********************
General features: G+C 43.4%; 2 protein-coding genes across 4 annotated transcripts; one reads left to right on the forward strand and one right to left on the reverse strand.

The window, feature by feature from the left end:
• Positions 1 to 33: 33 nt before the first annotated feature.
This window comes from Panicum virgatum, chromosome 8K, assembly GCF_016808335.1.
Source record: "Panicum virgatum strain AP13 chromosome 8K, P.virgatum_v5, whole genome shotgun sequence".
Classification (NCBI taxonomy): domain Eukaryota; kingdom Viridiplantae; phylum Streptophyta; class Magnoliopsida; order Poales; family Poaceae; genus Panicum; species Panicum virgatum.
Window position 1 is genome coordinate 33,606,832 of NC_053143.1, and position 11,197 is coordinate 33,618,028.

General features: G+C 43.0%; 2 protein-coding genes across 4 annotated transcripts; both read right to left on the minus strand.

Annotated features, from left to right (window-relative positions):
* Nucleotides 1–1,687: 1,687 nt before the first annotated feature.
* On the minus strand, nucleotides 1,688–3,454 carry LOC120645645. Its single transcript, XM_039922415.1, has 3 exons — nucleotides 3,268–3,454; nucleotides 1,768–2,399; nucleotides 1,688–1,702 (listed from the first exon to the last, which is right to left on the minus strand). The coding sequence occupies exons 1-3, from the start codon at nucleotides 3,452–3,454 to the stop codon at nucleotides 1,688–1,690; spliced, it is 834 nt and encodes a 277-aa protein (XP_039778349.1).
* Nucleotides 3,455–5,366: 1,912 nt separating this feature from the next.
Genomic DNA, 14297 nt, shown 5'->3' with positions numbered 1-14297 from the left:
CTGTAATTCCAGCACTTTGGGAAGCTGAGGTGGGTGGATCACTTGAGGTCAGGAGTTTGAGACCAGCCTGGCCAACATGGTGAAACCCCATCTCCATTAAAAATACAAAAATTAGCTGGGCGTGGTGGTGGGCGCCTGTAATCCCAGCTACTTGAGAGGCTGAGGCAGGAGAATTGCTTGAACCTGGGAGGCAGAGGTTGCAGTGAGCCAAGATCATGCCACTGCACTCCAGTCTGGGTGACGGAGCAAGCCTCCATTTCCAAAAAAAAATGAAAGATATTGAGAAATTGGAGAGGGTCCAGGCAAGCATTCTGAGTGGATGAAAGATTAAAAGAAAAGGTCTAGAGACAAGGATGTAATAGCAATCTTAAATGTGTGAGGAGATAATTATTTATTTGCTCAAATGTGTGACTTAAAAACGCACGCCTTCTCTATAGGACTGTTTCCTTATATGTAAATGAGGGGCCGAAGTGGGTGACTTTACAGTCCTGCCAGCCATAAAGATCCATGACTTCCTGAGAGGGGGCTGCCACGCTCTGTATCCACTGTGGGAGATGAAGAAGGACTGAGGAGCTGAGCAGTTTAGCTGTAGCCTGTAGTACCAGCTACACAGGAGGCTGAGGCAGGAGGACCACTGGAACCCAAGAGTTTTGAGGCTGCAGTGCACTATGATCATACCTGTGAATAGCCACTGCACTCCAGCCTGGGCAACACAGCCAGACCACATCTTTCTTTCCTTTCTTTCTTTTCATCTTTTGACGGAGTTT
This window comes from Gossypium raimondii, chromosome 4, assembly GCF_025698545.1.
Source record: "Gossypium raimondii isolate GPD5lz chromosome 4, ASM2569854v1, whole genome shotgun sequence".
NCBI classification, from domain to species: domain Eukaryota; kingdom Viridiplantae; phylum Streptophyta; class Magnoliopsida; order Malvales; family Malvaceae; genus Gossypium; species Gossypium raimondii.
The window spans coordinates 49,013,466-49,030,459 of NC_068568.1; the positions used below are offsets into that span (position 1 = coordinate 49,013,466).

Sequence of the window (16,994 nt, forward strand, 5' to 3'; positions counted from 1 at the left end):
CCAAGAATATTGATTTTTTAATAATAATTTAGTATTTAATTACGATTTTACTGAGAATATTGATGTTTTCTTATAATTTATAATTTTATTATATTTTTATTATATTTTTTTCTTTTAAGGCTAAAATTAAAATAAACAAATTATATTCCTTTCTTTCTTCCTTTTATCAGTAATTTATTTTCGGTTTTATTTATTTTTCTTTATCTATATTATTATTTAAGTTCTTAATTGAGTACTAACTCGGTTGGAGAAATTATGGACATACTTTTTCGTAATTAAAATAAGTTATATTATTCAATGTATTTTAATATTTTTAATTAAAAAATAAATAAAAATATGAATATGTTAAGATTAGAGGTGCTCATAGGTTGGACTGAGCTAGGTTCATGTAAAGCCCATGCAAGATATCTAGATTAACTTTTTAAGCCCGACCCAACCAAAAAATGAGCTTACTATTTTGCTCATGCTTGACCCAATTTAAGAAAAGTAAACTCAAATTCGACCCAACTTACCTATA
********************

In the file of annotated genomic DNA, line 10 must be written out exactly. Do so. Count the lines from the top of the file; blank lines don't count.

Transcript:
* Nucleotides 1–1,687: 1,687 nt before the first annotated feature.